The Balochistan Liberation Front (BLF) is mainly active in the southern coastal region, but it can cross borders and carry out border-cross operations in Iran and Afghanistan. In 2019 alone, this group has committed 11 terrorist attacks. According to the Pakistan Institute for Conflict and Security Studies (PICSS): “the BLF has remained focused on its goals linked to the CPEC not disdaining any foreign presence in the province”. The BLF was outlawed in September 2010. The Balochistan Republican Army (BRA) is the para-military wing of the Balochistan Republican Party (BRP), a separatist party led by Brahmdagh Bugti, nephew of the former Balochistan prime minister. The BRA committed six attacks in 2019 and participated in operations against Chinese targets and infrastructures linked to the CPEC. The largest BRA operation took place in January 2015, targeting the national electric grid, causing a blackout in 80 % of Pakistan.


Baloch Raaji Aajoi Sangar (BRAS) is an alliance of three different separatist movements founded in 2018. Under BLA commander Aslam Achu's initiative, an operational organization was founded targeting only Chinese interests in Pakistan and the CPEC. Later, Pakistani security forces became another target. The BLA, the BLF and the BRG are the main groups forming the BRAS, but probably even the UBA and the Lashkar and Balochistan are essential members.

Figure 3. Insurgent Pakistani Groups, agenda, and area of action.

Sipah-e Sahaba Pakistan (SSP) is a former political party – following the Deobandi school – founded in the 1980s by Sunnite cleric Maulana Haq Nawaz Jhangvi in Jhang, which became an armed movement attacking the Shiite influence in Pakistan. Probably, the organizations hold strong ties with the jihadist movement Jaish-e Muhammad (JeM) and the Tehrik-e Taleban-e Pakistan (TTP), and it is part of the Taliban network in Punjab. In the early 2000s, it killed Shiite militants and citizens and attacked several Shiite mosques. In recent years, a part of the SSP formed a new group named Lashkar-e Jhangvi (LeJ), operating even in Iran. Madrasas are a breeding terrain for recruits for the SSP. In 2002, Former president Musharraf outlawed the group, and the United States classified it as a terrorist organization in 2005.


The Lashkar-e Jhangvi (LeJ) is a Deobandi terrorist group founded in 1996, in response to the creation in 1995 of the Sipah-e Mohammed Pakistan (SMP) – subsidized by the Islamic Republic of Iran in the conflict between Shiite groups and Sunni radical groups funded by Saudi Arabia – targeting the leaders of the SSP. Once, Daesh openly supported the LeJ, exploiting it to counter Shiite militant groups. Since its foundation, it has been responsible for 350 violent and terrorist attacks against Shiite mosques. Although the LeJ violence targets mainly Shi'ism, the organization also has radical positions against Christians, Ahmadis and Sufi Muslims. The US included LeJ in the list of terrorist organizations in 2003, and president Musharraf outlawed it in 2001. To face the growing military pressure, nationalist groups such as the Balochistan Liberation Army (BLA), the Balochistan Republican Army (BRA), the United Baloch Army (UBA) and the Lashkar-e Balochistan (LeB) developed cooperation strategies in terrorist operations targeting public economic interests. Indeed, in 2018, the insurgent groups changed their strategy targeting Chinese interests in Balochistan. Therefore, the groups have been targeting CPEC sites and landmarks of the Chinese cooperation with greater frequency, i.e. the Chinese consulate in Karachi (23.11.2018), the Pearl Continental Hotel in Gwadar (11.5.2019), a popular destination among Chinese entrepreneurs involved in China Pakistan Economic Corridor.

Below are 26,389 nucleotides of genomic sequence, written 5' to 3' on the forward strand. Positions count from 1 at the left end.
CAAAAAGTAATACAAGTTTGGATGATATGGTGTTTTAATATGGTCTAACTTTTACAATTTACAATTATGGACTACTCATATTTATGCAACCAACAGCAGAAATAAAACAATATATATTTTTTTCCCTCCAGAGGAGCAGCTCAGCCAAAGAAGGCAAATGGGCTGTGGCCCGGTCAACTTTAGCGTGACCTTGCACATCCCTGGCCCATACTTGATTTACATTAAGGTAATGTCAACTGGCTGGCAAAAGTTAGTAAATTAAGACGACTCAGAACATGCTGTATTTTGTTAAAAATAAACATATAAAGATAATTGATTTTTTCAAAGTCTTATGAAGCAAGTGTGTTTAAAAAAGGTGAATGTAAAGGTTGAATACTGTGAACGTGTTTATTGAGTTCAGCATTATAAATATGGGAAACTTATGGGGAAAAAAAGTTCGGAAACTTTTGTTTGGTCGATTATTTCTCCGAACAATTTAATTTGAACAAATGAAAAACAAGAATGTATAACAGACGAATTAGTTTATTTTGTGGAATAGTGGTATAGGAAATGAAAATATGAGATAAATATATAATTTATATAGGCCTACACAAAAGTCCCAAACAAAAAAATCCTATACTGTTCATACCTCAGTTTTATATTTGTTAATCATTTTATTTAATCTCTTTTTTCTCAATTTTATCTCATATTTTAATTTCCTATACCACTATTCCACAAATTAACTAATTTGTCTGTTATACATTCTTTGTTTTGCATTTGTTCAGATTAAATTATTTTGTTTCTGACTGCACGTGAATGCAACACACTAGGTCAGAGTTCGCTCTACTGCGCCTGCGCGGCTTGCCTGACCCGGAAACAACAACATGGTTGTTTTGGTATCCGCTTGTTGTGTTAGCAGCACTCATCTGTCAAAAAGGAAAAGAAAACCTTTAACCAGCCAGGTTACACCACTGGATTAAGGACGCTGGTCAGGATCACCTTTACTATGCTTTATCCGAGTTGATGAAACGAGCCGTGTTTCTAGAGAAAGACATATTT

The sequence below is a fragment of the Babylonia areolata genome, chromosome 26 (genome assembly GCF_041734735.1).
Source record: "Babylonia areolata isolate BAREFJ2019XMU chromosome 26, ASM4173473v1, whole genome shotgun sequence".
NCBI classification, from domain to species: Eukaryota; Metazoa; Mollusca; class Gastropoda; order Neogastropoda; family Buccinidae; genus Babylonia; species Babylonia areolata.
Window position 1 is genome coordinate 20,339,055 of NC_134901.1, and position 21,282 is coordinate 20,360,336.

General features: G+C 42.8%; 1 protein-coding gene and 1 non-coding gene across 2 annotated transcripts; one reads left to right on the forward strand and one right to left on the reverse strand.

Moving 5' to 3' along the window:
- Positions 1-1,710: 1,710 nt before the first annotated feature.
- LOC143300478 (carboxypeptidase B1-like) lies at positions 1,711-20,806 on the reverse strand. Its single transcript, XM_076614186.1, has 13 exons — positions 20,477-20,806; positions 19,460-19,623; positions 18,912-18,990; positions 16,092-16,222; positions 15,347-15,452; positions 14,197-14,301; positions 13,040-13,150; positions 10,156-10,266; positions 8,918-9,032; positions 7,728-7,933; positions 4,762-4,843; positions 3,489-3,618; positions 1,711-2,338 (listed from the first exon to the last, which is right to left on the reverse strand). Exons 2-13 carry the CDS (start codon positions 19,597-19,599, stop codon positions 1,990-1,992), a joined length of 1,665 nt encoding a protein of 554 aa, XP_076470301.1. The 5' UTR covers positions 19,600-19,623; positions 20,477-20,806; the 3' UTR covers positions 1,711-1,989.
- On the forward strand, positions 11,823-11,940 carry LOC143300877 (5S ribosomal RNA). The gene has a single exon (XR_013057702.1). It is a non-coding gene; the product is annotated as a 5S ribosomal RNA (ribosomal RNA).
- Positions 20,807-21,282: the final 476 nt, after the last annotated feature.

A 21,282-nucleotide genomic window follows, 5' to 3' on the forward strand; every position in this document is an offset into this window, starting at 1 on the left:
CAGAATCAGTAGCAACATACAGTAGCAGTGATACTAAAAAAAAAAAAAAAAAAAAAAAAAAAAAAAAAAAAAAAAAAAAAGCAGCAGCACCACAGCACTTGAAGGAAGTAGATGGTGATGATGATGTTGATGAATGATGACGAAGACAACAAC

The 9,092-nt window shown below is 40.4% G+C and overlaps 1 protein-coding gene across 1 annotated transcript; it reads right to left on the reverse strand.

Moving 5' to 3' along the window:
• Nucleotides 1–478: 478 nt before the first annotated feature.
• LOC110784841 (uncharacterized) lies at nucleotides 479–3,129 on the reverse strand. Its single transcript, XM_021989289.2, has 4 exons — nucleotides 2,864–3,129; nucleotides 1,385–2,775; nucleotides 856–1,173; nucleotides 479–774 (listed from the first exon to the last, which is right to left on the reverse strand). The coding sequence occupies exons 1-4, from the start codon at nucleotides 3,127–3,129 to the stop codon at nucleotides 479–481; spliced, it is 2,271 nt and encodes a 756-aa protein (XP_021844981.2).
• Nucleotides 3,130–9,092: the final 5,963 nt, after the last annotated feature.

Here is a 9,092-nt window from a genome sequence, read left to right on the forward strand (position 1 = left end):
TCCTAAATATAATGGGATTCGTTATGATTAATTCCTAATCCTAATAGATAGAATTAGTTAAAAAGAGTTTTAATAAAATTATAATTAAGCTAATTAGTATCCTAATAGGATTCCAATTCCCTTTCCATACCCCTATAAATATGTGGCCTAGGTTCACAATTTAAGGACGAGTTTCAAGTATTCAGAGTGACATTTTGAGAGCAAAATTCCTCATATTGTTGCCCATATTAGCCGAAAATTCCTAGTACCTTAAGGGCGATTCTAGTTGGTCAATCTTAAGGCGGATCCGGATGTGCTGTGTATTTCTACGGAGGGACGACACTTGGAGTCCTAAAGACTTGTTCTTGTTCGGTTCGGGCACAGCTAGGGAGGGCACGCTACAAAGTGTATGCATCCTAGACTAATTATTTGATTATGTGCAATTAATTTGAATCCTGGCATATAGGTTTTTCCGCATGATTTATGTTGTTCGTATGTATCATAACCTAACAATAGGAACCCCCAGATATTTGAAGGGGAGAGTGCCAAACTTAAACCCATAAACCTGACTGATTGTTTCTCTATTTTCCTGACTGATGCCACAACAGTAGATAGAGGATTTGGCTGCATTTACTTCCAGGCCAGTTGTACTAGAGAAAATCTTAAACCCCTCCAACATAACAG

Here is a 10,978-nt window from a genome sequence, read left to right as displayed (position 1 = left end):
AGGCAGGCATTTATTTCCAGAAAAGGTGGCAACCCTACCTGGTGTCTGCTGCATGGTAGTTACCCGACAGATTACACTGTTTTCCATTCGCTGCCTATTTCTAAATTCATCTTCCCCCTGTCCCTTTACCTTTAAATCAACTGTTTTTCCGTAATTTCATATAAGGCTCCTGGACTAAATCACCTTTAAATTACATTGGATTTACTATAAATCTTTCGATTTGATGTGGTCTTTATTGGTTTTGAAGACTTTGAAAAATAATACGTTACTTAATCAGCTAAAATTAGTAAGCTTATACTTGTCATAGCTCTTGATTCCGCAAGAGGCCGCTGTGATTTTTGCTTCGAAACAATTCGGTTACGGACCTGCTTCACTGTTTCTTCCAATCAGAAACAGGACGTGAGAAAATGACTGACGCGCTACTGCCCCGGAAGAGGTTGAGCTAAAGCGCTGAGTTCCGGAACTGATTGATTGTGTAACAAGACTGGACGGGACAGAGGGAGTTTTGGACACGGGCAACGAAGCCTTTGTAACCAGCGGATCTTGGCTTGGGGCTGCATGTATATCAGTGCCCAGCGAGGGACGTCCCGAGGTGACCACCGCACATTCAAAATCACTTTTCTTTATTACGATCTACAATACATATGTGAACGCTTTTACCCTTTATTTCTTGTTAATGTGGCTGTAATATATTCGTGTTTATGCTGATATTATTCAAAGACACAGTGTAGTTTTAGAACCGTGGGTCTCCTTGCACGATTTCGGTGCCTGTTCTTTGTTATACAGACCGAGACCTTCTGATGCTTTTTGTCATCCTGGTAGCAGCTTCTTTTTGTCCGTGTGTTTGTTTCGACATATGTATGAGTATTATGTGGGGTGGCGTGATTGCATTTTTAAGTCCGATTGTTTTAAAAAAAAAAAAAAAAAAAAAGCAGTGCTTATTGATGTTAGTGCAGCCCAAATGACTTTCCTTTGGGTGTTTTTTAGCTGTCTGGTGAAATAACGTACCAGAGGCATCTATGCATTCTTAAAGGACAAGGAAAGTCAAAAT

4.3 Iranian Insurgency

The ongoing clash between armed groups and movements and Pakistani security forces has been going on intermittently since 1948, while in Iran, the conflict reached worrying stages, with the introduction of arms, only in 2002. In particular, the Islamic Republic of Iran has been fighting against the Jundullah group since 2002, Jaish-ul Adl since 2012 and the smaller group Ansar al Furqan since 2013. These are the three deadlier militant organizations operating in the Sistan and Balochistan Province, carrying out attacks against Iranian interests, inciting sectarian violence.


4.4 Iranian Groups


Jundallah (“Soldiers of God”, also known in Persian as the “Jonbesh-e Moqavemat-eMardom-e Iran” the People's Resistance Movement of Iran) is a movement founded to protect the rights of the Balochi minority of the Sistan and Balochistan Province. Since its foundation in 2002, it has attacked several Shiite officials, security forces and religious institutions. Jundullah showed advanced tactical skills and ability to penetrate the territory since autumn 2005 when they hit the motorcade of former Iranian president Mahmoud Ahmadinejad during a tour in the Sistan and Balochistan Province.

Figure 4. Jaish-ul Adl flag

Jundullah relies on roughly 2 thousand well-trained militants, and since 2005, it has killed 154 Iranians and injured 320 citizens. Although, the commanders of the armed group state that the group has killed up to 400 Iranian soldiers.

The recruiting basin of Jundullah is Sunni religious seminaries taking place in the mosques of the region. Founded in 2002, by Abdolmalek Rigi (arrested and executed in Tehran in 2010), in the beginning, Jundullah wasn't explicitly ideologically linked to Jihadism. However, in 2008 it became closer to it, cooperating with the Pakistani armed groups Lashkar-e-Jhangvi and Al-Qaeda, openly anti-Shi'a and jihadists.